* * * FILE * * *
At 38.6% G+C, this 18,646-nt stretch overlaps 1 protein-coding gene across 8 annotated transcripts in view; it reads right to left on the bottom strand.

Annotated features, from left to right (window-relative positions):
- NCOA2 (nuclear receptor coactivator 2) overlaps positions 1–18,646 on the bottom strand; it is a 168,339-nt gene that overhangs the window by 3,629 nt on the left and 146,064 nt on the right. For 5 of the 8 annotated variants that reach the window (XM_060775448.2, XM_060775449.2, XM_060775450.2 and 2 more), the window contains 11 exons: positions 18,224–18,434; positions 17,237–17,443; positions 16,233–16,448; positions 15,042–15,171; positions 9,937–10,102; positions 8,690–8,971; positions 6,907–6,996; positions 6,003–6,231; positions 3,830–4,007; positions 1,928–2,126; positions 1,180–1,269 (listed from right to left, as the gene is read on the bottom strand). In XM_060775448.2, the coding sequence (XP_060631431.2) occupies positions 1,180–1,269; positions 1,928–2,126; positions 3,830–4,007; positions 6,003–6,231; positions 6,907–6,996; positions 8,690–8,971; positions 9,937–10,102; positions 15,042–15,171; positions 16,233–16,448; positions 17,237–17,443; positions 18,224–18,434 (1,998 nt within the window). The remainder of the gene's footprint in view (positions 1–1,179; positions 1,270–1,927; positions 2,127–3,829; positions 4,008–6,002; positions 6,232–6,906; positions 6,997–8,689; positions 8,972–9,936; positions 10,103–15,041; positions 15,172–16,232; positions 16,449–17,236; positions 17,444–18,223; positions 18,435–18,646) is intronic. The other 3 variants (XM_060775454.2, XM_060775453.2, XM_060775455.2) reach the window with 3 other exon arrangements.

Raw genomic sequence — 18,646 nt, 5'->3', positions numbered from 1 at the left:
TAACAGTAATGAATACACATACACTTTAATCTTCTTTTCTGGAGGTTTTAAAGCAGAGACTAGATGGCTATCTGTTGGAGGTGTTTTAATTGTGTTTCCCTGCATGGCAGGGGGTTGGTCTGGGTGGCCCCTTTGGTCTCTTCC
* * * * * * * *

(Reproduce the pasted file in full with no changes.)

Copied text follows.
At 38.6% G+C, this 18,646-nt stretch overlaps 1 protein-coding gene across 8 annotated transcripts in view; it reads right to left on the bottom strand.

Annotated features, from left to right (window-relative positions):
- NCOA2 (nuclear receptor coactivator 2) overlaps positions 1–18,646 on the bottom strand; it is a 168,339-nt gene that overhangs the window by 3,629 nt on the left and 146,064 nt on the right. For 5 of the 8 annotated variants that reach the window (XM_060775448.2, XM_060775449.2, XM_060775450.2 and 2 more), the window contains 11 exons: positions 18,224–18,434; positions 17,237–17,443; positions 16,233–16,448; positions 15,042–15,171; positions 9,937–10,102; positions 8,690–8,971; positions 6,907–6,996; positions 6,003–6,231; positions 3,830–4,007; positions 1,928–2,126; positions 1,180–1,269 (listed from right to left, as the gene is read on the bottom strand). In XM_060775448.2, the coding sequence (XP_060631431.2) occupies positions 1,180–1,269; positions 1,928–2,126; positions 3,830–4,007; positions 6,003–6,231; positions 6,907–6,996; positions 8,690–8,971; positions 9,937–10,102; positions 15,042–15,171; positions 16,233–16,448; positions 17,237–17,443; positions 18,224–18,434 (1,998 nt within the window). The remainder of the gene's footprint in view (positions 1–1,179; positions 1,270–1,927; positions 2,127–3,829; positions 4,008–6,002; positions 6,232–6,906; positions 6,997–8,689; positions 8,972–9,936; positions 10,103–15,041; positions 15,172–16,232; positions 16,449–17,236; positions 17,444–18,223; positions 18,435–18,646) is intronic. The other 3 variants (XM_060775454.2, XM_060775453.2, XM_060775455.2) reach the window with 3 other exon arrangements.

Raw genomic sequence — 18,646 nt, 5'->3', positions numbered from 1 at the left:
TAACAGTAATGAATACACATACACTTTAATCTTCTTTTCTGGAGGTTTTAAAGCAGAGACTAGATGGCTATCTGTTGGAGGTGTTTTAATTGTGTTTCCCTGCATGGCAGGGGGTTGGTCTGGGTGGCCCCTTTGGTCTCTTCC